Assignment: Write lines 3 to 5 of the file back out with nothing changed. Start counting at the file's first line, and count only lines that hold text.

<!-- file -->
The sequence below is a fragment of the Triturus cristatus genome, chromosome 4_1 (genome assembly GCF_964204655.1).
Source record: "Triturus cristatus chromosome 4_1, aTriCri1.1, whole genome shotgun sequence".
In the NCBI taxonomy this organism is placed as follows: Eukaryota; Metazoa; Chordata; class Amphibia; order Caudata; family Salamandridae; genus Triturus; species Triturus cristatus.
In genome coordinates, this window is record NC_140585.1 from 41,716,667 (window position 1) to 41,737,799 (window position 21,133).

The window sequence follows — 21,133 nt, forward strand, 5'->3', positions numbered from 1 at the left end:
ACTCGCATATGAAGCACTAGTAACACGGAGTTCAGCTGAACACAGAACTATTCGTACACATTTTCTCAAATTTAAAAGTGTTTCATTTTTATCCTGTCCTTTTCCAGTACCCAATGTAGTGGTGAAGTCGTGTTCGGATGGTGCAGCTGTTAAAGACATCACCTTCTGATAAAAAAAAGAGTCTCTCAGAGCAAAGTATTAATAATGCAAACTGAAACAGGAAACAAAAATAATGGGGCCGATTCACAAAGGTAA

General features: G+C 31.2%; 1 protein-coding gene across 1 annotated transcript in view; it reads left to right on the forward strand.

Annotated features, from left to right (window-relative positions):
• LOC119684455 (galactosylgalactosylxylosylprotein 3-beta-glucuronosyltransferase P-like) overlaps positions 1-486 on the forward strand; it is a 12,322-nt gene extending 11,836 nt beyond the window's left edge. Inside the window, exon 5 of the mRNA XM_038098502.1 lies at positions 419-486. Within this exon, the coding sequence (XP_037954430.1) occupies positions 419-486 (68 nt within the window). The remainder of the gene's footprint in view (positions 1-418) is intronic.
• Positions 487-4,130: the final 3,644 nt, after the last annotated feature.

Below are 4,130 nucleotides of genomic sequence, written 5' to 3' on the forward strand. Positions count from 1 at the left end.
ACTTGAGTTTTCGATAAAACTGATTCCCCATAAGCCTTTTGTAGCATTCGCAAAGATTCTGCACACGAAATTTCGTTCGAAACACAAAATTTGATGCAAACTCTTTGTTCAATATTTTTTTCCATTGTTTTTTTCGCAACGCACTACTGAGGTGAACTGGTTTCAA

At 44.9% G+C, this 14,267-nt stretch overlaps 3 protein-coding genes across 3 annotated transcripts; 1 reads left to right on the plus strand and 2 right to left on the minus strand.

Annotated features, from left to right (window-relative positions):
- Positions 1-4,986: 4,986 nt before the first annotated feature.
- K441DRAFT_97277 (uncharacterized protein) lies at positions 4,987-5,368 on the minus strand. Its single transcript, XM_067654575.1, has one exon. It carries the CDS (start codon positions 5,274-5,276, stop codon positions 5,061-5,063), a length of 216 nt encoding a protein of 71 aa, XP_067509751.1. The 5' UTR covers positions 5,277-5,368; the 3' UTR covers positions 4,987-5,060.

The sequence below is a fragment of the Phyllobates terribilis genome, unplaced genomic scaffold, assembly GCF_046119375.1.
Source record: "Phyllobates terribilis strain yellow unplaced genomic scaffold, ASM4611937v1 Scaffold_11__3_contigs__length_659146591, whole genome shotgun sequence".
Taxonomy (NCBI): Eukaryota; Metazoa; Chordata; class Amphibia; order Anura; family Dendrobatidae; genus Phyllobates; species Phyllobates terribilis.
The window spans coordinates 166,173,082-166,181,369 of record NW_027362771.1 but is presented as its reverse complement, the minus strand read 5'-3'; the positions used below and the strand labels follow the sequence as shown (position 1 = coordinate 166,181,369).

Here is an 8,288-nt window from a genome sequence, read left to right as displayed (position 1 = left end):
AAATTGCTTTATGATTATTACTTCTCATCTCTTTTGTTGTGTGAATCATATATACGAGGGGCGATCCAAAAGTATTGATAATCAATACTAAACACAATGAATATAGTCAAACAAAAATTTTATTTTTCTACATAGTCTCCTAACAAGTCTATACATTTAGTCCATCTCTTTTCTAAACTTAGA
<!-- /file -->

In the NCBI taxonomy this organism is placed as follows: Eukaryota; Metazoa; Chordata; class Amphibia; order Caudata; family Salamandridae; genus Triturus; species Triturus cristatus.
In genome coordinates, this window is record NC_140585.1 from 41,716,667 (window position 1) to 41,737,799 (window position 21,133).

The window sequence follows — 21,133 nt, forward strand, 5'->3', positions numbered from 1 at the left end: